Western Price Survey / Archives
July 13, 2001
Each day this week saw power prices decrease by about a decade-that is, Monday's top prices were in the 80s, Tuesday's were in the 70s, Wednesdays were in the 60's, Thursday's were in the 50s and Friday deals appeared to drop into the 40s across the West.
By and large, Palo Verde prices were at the top of the market on continued hot weather in the desert, but even they fell substantially as the week wore on.
The steady decline was largely a factor of lower than expected loads in California, although Thursday's Cal-ISO peak came in right about as forecast at 33,400 MW. Still, there was so much extra power in the system that California became a net exporter, pushing as much as 1,000 MW per hour across the borders on Wednesday and Thursday afternoons..
According to traders, the Department of Water Resource's turned into a seller, having to unload contract power at a price as low as 25 mills/KWh Thursday afternoon. Given that the average price DWR paid for mid-summer energy was somewhere north of 150 mills/KWh, there might be some political fuss about the net losses registered this week.
Rivaling DWR's inventory sale for bargain of the week was the initial output from Calpine's newest power plants at Sutter and Los Medanos. Bargain hunters reported being able to pick up afternoon blocks of energy at prices 35 mills and 45 mills/KWh while those units are still in testing mode.
Few major generation outages were reported, though the Cal-ISO list grew marginally bigger as the week progressed. The grid operator has begun releasing a "snap shot" report of outages twice each day, and it carries an hourly estimate of outages as part of its newly revised resource picture on the Web page. What the charts showed this week was that planned outages moved from 525 MW on Monday to 1,635 MW Thursday, as operators took advantage of slack demand to fix small problems before they get bigger. Unplanned outages varied between 1,600 MW and 2,300 MW on unscheduled maintenance at Contra Costa No. 7, Pittsburg No. 3 and Redondo No. 6 units midweek. The full complement of nuclear units is at full or near-full output with the return of the Columbia Generating Station last weekend after a slightly extended refueling outage.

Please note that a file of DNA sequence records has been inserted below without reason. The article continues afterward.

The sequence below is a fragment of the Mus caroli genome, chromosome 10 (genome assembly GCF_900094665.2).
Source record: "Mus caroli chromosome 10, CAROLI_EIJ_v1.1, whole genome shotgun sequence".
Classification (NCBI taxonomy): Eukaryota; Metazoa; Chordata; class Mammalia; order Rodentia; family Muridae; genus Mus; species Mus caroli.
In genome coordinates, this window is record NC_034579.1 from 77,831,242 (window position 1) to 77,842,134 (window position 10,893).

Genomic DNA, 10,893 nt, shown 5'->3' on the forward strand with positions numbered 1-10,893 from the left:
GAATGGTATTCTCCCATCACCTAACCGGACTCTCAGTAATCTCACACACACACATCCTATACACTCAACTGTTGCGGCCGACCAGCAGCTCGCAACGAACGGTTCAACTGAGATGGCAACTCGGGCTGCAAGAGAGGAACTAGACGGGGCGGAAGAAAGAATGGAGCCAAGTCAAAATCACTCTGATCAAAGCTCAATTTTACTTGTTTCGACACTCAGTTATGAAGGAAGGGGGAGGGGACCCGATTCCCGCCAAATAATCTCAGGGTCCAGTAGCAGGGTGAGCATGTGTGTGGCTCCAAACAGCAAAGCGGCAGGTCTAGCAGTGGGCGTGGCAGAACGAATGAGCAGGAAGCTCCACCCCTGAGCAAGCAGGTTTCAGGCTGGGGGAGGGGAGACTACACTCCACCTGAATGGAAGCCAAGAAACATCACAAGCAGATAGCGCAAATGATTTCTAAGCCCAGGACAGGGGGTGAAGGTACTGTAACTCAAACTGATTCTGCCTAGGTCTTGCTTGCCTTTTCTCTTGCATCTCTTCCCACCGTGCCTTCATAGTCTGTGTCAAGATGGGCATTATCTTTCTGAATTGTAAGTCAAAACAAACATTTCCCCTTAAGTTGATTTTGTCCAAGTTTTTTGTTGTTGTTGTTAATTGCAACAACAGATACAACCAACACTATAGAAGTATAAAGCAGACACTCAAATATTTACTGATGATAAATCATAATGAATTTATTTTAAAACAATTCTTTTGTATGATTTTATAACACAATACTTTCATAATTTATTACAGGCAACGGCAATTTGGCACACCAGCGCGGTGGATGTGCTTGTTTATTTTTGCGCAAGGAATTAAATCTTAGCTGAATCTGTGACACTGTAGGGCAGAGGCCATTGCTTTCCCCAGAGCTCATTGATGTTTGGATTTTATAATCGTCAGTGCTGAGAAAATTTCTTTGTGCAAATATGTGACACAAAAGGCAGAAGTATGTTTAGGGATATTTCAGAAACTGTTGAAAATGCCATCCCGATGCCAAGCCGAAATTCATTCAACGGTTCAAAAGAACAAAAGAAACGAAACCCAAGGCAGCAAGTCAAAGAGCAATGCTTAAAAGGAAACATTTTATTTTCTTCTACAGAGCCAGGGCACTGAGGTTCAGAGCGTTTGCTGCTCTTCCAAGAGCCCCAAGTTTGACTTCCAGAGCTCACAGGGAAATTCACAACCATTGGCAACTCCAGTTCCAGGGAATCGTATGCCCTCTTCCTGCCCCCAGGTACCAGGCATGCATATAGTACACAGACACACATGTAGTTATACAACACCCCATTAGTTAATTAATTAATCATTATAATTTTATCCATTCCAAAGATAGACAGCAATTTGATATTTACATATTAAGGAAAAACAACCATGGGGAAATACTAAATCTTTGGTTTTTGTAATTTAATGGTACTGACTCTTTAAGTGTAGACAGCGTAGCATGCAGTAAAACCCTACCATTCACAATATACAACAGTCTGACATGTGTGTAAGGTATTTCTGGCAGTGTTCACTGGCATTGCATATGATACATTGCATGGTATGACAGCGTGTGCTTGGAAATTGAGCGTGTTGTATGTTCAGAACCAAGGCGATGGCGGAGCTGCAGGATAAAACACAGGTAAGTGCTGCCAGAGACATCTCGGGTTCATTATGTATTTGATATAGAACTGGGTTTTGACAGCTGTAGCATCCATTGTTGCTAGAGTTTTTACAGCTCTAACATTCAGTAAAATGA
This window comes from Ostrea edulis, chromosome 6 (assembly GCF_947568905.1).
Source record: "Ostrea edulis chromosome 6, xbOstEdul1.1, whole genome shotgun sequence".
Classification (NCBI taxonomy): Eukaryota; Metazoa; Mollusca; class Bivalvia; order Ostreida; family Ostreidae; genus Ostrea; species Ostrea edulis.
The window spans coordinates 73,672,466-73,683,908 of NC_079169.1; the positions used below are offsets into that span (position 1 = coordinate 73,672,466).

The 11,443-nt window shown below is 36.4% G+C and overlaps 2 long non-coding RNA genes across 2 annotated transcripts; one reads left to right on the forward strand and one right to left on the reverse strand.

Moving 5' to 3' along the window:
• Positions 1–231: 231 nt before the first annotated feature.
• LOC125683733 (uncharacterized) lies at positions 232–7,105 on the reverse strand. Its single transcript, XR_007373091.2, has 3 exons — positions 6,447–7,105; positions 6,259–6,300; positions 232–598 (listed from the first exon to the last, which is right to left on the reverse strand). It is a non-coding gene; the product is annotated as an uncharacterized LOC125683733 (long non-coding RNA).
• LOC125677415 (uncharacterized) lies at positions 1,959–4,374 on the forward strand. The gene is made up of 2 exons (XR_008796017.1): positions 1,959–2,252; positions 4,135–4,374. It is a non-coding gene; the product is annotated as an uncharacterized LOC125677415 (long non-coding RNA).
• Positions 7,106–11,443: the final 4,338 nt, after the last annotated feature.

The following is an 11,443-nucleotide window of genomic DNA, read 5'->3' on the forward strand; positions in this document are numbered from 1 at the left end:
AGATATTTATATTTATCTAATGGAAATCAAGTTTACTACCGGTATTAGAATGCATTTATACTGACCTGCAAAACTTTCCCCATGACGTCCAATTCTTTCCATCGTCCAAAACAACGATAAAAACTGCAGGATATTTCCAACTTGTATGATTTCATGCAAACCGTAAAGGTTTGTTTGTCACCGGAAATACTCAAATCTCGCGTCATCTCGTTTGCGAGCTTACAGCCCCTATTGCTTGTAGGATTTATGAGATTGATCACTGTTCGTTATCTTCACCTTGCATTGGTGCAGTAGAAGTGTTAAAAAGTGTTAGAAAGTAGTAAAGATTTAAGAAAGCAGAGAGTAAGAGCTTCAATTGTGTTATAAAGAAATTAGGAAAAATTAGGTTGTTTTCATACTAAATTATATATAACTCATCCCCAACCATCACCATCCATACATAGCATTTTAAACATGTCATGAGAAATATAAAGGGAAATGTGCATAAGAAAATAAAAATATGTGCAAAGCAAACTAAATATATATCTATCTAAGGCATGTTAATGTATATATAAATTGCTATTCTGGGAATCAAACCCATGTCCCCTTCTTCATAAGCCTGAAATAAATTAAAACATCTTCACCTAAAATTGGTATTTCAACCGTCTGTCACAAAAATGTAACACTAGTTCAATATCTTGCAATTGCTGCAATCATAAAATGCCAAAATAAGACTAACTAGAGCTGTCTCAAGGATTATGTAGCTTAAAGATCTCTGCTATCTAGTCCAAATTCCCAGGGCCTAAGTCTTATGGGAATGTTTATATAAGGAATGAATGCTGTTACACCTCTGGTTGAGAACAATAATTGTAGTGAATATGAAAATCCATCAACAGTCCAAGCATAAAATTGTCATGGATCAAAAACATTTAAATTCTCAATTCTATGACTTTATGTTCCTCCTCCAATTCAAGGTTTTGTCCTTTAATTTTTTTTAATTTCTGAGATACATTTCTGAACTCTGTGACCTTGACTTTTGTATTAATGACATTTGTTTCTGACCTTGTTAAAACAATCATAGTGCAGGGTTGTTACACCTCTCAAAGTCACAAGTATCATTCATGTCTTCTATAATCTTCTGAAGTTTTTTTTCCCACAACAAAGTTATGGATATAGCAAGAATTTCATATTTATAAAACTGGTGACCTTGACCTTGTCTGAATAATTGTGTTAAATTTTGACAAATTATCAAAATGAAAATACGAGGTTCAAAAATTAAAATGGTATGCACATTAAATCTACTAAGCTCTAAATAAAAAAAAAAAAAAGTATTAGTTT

On the water side, Northwest precipitation held steady at 69 percent of normal with runoff forecasts barely half of average. However, in flows are lifting federal reservoir levels to 66 percent of full and another week of slack demand gave managers some near-term comfort. "I see no load and lots of water coming down the river," said one Northwest trader.
The Alberta Power Pool had a brief fling with price and load volatility midweek, as prices shot above 350 mills/KWh and loads climbed about the 7,000 MW mark. Things appeared to calm considerably later in the week, however, and the range of daytime prices slipped back to the 45 mills to 55 mills/KWh range [Arthur O'Donnell].
Natural gas prices presented a mixed bag, with the crucial SoCal Border/Topock index falling more than $1.25/MMBtu while basin prices in San Juan and Permian regions firmed a bit. Topock was likely reflecting and magnifying the national trend for lower prices on a continued increase in storage. American Gas Association injection figures showed 110 Bcf of newly injected supplies-well above the five- year average for this time-bringing storage capacity to 59 percent and allaying any fears of summer scarcity.
The California market was marked by high inventories on pipelines and expectations of operational flow orders being imposed on both Pacific Gas & Electric and Southern California gas systems over the weekend. Midweek maintenance at PG&E's McDonald Island storage facility cut injections by about 20 percent, further packing gas in the lines, but the big reason was lack of demand by power generators.
As a result, activity and prices at Malin were weak, in the $2.95 to $3/MMBtu range.
By the end of the week, SoCal/Topock had fallen below the $4.50/MMBtu mark. San Juan Basin prices picked up to $2.70/MMBtu and the Permian price was $3.29/MMBtu. Both points wee up $0.25/MMBtu from the Monday starting point.
Alberta prices also moved higher to $(C)3.72/Gigajoule, compared to the $3.45/Gj level seen at the beginning of the week [A. O'D.].
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